ESRI Petroleum User Group 2007, Houston

A record 1,300 registered for the 17th ESRI PUG. One uninvited guest, Google Earth, was the subject of considerable debate—with ESRI announcing a new ‘ArcGIS Online’ offering as a counter-measure. We bring you vendor reports from Valtus and Immersive Media, presentations by BP, Talisman and Shell along with ESRI founder and president, Jack Dangermond’s keynote.

Now in its 17th year, the ESRI Petroleum User Group is quite a phenomenon. BP’s Charles Fried, PUG chairman, announced a record registration of 1,300 individuals from 350 organizations and 28 countries. The PUG’s active working groups, on 3D, metadata, geodetics and more feed into the PUG ‘LIST’ which has now expanded to a full day session.


ESRI founder and President Jack Dangermond spoke of the ‘openness’ of knowledge sharing through geographical information systems (GIS). GIS impacts every facet of the petroleum business, from E&P to environment, facilities. GIS is emerging as a core IT system in oil and gas moving from desktop to department and the enterprise. For Dangermond, GIS’ ‘business model’ of the world is ‘our best shot at integrated knowledge.’ GIS provides an ‘intuitive and analytical framework’ that defines interconnections between things leading to ‘oh now I understand’ moments. ESRI is moving towards services-oriented architecture (SOA). SOA fits the GIS data delivery paradigm with a multiplicity of publishers and shared interconnections.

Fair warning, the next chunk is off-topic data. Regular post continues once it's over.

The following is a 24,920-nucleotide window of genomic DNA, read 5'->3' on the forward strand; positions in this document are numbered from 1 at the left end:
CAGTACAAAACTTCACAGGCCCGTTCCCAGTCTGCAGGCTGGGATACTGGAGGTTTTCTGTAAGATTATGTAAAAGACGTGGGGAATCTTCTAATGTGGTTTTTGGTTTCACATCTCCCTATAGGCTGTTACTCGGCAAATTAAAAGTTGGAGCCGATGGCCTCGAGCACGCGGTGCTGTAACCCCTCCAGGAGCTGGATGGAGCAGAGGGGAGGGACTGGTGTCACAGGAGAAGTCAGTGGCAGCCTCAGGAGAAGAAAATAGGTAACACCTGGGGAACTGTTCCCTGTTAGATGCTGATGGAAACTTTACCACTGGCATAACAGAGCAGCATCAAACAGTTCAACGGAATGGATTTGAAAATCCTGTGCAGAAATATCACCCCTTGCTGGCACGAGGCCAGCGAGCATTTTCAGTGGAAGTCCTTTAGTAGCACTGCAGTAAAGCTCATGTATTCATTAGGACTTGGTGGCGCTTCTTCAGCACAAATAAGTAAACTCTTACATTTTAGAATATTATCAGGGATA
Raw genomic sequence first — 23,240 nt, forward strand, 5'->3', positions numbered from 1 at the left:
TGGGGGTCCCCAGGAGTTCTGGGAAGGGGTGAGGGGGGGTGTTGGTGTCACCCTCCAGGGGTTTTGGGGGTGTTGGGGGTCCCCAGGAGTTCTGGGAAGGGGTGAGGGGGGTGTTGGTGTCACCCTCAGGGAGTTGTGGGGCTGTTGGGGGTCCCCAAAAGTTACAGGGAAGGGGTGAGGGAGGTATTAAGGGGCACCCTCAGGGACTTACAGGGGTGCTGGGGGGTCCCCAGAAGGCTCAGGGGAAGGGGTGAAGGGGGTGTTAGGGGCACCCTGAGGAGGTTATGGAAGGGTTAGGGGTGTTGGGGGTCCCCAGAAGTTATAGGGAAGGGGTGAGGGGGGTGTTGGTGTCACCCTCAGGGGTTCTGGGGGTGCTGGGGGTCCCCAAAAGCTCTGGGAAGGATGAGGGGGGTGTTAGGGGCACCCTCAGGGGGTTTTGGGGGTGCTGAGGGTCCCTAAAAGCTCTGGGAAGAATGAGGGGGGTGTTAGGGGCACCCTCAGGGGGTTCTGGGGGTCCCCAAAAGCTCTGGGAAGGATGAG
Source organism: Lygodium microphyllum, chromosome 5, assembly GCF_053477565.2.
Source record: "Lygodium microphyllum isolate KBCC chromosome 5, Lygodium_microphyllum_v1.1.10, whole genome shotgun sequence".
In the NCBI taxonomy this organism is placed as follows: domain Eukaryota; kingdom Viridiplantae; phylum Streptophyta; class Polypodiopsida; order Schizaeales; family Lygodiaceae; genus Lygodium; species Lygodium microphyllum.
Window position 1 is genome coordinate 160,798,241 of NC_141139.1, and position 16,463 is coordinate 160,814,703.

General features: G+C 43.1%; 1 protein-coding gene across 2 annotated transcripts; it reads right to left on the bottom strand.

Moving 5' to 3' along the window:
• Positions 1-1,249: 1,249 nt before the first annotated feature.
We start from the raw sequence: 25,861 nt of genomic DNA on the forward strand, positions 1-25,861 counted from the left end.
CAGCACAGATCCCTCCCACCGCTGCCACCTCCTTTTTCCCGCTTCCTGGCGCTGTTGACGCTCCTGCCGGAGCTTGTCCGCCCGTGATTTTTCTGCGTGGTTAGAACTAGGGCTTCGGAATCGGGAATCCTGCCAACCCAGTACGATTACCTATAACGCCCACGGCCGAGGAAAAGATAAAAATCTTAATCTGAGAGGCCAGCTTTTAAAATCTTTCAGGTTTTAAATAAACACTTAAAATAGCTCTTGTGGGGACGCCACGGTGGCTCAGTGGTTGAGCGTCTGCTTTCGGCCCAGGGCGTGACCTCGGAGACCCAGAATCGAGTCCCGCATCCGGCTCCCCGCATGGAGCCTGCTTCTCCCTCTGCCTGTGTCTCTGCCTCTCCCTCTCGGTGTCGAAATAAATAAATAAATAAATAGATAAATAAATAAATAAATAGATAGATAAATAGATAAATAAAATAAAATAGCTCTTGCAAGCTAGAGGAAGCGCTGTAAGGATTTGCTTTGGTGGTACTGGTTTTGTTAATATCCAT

Google Earth

Google Earth has opened the worlds’ eyes to the possibilities of GIS. Individuals are now authors and consumers, sharing knowledge with a whole new world of users thanks to SOA. In oil and gas, land, upstream, and other departments will all be able to leverage each others’ data thanks to the GIS. The IT stack is ‘evolving nicely’ and web services XML, SOAP are gaining acceptance. The move to a SOA is the ‘icing on the GIS cake.’ ESRI has worked hard on openness and interoperates with Autocad and Google Earth. Dangermond remarked, ‘As Google opens their content and I’m sure they will, you’ll be able to access more of their content from within ArcGIS.’

ArcGIS 9.2

ESRI’s latest 9.2 ArcGIS release adds several functionalities that originated as PUG List requests. 3D contouring has been enhanced with management of triangulated irregular networks (TIN) surfaces of elevation data. Image and raster capabilities have been improved with the new ArcGIS Image Server. A new ArcGIS relational schema offers better integration with data stored in Oracle—allowing for direct SQL access (as opposed to SDE). New API functionality lets developers blend ESRI, CAD and other data formats. The new technology platform is set to ‘do for enterprise what Google Earth has done for consumers.’

ArcGIS Explorer

ArcGIS Explorer a.k.a. ‘GIS for everyone’ is a ‘free’ Google Earth-like client. The ‘globe’ interface and ‘swipe’ tool comparator were used to good effect in a variety of oil-related demos including the geoprocessing of a real time weather data feed to plot a plume of fumes from a fire.